9 January 2014
A former CERN particle physicist is serving in Afghanistan as a force protection troop leader in the British Army.
Lieutenant James Jackson at Camp Souter in Kabul [Picture: Sergeant Dan Bardsley, Crown copyright]
Who would have ever guessed that the legacy left behind in Afghanistan by the British Army may well include top-notch science education for the students of Kabul? If it does, it might be down to Lieutenant James Jackson of the Royal Scots Dragoon Guards, who is serving on Herrick 19 as a force protection troop leader, defending the Afghan media operations cell and any journalists that visit the capital.
Lieutenant Jackson is a former particle physicist with CERN, the European Organisation for Nuclear Research; one of the world’s largest and most respected centres for scientific research.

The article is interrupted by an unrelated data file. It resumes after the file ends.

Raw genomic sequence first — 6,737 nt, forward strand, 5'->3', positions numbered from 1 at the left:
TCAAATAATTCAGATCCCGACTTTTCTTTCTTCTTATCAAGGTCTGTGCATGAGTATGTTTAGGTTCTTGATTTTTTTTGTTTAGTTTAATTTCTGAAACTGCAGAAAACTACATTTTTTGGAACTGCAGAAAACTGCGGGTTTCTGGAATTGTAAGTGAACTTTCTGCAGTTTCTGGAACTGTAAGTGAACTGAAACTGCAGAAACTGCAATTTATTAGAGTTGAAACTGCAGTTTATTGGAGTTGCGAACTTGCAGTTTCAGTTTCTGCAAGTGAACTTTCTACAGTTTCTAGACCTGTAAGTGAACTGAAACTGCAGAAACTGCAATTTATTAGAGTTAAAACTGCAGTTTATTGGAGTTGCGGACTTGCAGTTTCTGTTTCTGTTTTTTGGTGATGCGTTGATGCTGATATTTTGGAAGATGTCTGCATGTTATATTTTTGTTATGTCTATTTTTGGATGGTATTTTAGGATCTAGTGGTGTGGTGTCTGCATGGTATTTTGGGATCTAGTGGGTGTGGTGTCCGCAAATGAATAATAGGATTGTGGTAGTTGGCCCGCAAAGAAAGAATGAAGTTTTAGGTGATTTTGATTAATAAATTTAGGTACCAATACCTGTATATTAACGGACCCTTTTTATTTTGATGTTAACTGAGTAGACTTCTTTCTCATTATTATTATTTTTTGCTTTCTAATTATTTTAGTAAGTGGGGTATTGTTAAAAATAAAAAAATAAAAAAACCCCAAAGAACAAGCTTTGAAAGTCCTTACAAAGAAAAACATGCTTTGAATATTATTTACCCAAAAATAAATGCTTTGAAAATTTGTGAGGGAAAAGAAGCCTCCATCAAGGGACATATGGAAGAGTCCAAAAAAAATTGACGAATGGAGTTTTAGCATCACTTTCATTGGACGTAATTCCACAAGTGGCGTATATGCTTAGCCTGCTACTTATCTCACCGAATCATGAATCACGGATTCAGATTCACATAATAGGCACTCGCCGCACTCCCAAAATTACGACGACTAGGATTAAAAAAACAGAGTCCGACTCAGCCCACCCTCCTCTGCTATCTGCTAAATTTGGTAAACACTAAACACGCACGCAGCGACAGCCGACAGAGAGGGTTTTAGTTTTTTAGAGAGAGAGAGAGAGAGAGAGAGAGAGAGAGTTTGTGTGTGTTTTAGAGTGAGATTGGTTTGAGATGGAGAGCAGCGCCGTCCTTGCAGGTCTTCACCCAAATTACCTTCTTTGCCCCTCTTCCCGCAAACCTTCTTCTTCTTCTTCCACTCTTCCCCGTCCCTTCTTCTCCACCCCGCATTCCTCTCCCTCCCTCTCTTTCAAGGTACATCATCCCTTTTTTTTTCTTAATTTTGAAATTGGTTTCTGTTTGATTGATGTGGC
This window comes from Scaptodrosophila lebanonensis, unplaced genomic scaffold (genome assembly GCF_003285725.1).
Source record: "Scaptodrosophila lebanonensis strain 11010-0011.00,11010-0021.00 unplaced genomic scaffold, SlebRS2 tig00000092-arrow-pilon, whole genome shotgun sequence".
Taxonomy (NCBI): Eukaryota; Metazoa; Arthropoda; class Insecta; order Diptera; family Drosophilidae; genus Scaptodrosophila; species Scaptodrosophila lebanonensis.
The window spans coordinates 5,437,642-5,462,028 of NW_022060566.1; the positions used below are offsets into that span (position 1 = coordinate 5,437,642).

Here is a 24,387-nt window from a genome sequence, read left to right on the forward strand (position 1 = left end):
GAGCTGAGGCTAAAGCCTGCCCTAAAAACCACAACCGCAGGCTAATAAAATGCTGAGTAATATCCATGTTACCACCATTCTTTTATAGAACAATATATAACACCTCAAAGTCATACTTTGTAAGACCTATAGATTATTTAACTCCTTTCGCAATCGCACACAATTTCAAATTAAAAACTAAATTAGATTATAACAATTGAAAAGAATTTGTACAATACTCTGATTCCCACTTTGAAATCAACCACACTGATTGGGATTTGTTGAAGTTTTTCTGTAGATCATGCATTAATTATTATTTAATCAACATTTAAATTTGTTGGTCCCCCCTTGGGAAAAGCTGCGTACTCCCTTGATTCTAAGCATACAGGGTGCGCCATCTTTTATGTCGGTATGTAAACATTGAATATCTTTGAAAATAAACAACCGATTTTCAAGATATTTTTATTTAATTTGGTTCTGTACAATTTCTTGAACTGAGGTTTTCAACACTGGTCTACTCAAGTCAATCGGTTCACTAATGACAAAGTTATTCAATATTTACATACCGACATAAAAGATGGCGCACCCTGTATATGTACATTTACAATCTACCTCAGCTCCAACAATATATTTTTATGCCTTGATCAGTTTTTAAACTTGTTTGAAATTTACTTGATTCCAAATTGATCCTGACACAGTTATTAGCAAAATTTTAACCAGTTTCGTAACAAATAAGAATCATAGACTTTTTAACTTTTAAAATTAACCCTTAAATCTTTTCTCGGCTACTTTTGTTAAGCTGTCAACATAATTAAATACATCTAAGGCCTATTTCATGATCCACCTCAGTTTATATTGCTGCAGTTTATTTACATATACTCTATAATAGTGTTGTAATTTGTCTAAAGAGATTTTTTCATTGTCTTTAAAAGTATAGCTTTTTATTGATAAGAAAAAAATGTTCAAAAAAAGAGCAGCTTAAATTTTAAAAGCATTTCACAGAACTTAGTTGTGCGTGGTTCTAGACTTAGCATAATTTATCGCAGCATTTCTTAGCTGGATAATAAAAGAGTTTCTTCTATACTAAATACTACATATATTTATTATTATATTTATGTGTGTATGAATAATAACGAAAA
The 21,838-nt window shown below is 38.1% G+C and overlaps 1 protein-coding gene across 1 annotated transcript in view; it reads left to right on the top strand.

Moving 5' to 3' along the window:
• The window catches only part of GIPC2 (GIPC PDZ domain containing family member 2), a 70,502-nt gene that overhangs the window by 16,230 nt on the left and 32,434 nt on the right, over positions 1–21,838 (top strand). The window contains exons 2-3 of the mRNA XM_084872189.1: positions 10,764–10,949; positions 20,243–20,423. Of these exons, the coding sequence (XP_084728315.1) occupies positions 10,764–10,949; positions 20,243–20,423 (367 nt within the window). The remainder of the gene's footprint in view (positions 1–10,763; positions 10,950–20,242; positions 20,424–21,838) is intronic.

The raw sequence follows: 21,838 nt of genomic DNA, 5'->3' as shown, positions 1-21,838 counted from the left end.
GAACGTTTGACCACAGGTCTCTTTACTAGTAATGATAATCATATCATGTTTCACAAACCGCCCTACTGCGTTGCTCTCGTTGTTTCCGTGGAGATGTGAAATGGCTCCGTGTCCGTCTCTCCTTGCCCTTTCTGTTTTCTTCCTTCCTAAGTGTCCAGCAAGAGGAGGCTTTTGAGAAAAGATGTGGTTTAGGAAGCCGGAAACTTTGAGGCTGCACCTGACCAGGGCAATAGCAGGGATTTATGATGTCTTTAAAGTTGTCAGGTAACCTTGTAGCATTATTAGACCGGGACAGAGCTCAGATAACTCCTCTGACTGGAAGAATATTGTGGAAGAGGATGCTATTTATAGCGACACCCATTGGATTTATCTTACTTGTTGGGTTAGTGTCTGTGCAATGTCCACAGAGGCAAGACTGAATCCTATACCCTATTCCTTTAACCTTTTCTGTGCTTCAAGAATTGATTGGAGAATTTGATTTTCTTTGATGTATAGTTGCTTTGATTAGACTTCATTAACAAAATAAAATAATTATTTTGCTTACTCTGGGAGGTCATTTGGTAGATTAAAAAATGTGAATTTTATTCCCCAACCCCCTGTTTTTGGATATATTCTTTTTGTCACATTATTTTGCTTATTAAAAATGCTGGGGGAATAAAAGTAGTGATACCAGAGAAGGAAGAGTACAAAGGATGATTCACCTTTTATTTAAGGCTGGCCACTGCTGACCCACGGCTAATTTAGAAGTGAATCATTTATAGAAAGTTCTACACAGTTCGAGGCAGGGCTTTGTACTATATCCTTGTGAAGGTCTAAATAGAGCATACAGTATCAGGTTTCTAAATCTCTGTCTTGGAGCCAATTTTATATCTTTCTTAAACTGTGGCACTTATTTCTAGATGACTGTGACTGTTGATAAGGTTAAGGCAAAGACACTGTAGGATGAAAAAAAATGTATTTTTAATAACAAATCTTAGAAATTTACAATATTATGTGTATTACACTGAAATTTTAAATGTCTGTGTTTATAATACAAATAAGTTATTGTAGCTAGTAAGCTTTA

CERN operates the Large Hadron Collider, the world’s most powerful particle accelerator, considered one of the greatest engineering feats of all time, and James Jackson’s name appears on the Nobel prize-winning paper recording the historic discovery of the Higgs boson particle; the so-called ‘maker of mass’.
In 2012, the scientist swapped careers, inspired by his uncle and one-time commander of 1st Battalion The Royal Green Jackets, Brigadier Jolyon Jackson. While in Kabul, Lieutenant Jackson has been finding out more about the science courses available to Afghan students, with a view to passing on some of his knowledge to colleges there.
Their rough syllabus looks decent for undergraduates. I don’t know to what level the topics are taught, so I’ll be finding out more during my time here....
Read much more here.